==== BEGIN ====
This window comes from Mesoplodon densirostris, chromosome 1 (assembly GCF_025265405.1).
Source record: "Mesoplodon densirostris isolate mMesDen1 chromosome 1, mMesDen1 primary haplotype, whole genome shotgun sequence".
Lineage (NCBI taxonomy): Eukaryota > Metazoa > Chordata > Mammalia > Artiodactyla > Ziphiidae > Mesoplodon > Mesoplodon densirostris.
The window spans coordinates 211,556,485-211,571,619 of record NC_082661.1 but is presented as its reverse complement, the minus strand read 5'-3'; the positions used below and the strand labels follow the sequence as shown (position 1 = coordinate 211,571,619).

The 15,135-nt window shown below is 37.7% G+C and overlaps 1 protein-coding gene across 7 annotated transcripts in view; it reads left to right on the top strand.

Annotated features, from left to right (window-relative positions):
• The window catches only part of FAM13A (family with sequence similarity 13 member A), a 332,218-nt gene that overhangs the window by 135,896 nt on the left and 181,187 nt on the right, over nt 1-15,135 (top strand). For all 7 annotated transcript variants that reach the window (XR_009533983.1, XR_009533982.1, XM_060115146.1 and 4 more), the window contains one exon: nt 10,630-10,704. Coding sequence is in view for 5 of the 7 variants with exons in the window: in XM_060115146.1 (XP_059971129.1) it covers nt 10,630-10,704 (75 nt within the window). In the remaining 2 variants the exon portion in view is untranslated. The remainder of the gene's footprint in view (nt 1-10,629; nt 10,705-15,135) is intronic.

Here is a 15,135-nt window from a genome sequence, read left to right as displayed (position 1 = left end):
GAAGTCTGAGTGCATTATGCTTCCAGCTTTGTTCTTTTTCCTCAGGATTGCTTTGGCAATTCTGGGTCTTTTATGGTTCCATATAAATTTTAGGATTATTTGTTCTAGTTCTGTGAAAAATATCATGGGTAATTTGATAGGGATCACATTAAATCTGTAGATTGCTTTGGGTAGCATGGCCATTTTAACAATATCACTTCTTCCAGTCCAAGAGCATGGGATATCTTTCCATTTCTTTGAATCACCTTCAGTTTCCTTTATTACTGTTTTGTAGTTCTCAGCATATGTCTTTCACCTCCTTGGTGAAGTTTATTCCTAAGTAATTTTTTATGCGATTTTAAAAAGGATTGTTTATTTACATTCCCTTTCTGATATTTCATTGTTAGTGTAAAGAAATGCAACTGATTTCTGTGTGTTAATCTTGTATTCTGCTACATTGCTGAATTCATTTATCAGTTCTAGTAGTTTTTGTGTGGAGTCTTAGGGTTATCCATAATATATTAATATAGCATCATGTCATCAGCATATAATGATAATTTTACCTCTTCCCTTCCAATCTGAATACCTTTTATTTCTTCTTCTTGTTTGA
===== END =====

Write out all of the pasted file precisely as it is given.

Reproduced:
This window comes from Mesoplodon densirostris, chromosome 1 (assembly GCF_025265405.1).
Source record: "Mesoplodon densirostris isolate mMesDen1 chromosome 1, mMesDen1 primary haplotype, whole genome shotgun sequence".
Lineage (NCBI taxonomy): Eukaryota > Metazoa > Chordata > Mammalia > Artiodactyla > Ziphiidae > Mesoplodon > Mesoplodon densirostris.
The window spans coordinates 211,556,485-211,571,619 of record NC_082661.1 but is presented as its reverse complement, the minus strand read 5'-3'; the positions used below and the strand labels follow the sequence as shown (position 1 = coordinate 211,571,619).

The 15,135-nt window shown below is 37.7% G+C and overlaps 1 protein-coding gene across 7 annotated transcripts in view; it reads left to right on the top strand.

Annotated features, from left to right (window-relative positions):
• The window catches only part of FAM13A (family with sequence similarity 13 member A), a 332,218-nt gene that overhangs the window by 135,896 nt on the left and 181,187 nt on the right, over nt 1-15,135 (top strand). For all 7 annotated transcript variants that reach the window (XR_009533983.1, XR_009533982.1, XM_060115146.1 and 4 more), the window contains one exon: nt 10,630-10,704. Coding sequence is in view for 5 of the 7 variants with exons in the window: in XM_060115146.1 (XP_059971129.1) it covers nt 10,630-10,704 (75 nt within the window). In the remaining 2 variants the exon portion in view is untranslated. The remainder of the gene's footprint in view (nt 1-10,629; nt 10,705-15,135) is intronic.

Here is a 15,135-nt window from a genome sequence, read left to right as displayed (position 1 = left end):
GAAGTCTGAGTGCATTATGCTTCCAGCTTTGTTCTTTTTCCTCAGGATTGCTTTGGCAATTCTGGGTCTTTTATGGTTCCATATAAATTTTAGGATTATTTGTTCTAGTTCTGTGAAAAATATCATGGGTAATTTGATAGGGATCACATTAAATCTGTAGATTGCTTTGGGTAGCATGGCCATTTTAACAATATCACTTCTTCCAGTCCAAGAGCATGGGATATCTTTCCATTTCTTTGAATCACCTTCAGTTTCCTTTATTACTGTTTTGTAGTTCTCAGCATATGTCTTTCACCTCCTTGGTGAAGTTTATTCCTAAGTAATTTTTTATGCGATTTTAAAAAGGATTGTTTATTTACATTCCCTTTCTGATATTTCATTGTTAGTGTAAAGAAATGCAACTGATTTCTGTGTGTTAATCTTGTATTCTGCTACATTGCTGAATTCATTTATCAGTTCTAGTAGTTTTTGTGTGGAGTCTTAGGGTTATCCATAATATATTAATATAGCATCATGTCATCAGCATATAATGATAATTTTACCTCTTCCCTTCCAATCTGAATACCTTTTATTTCTTCTTCTTGTTTGA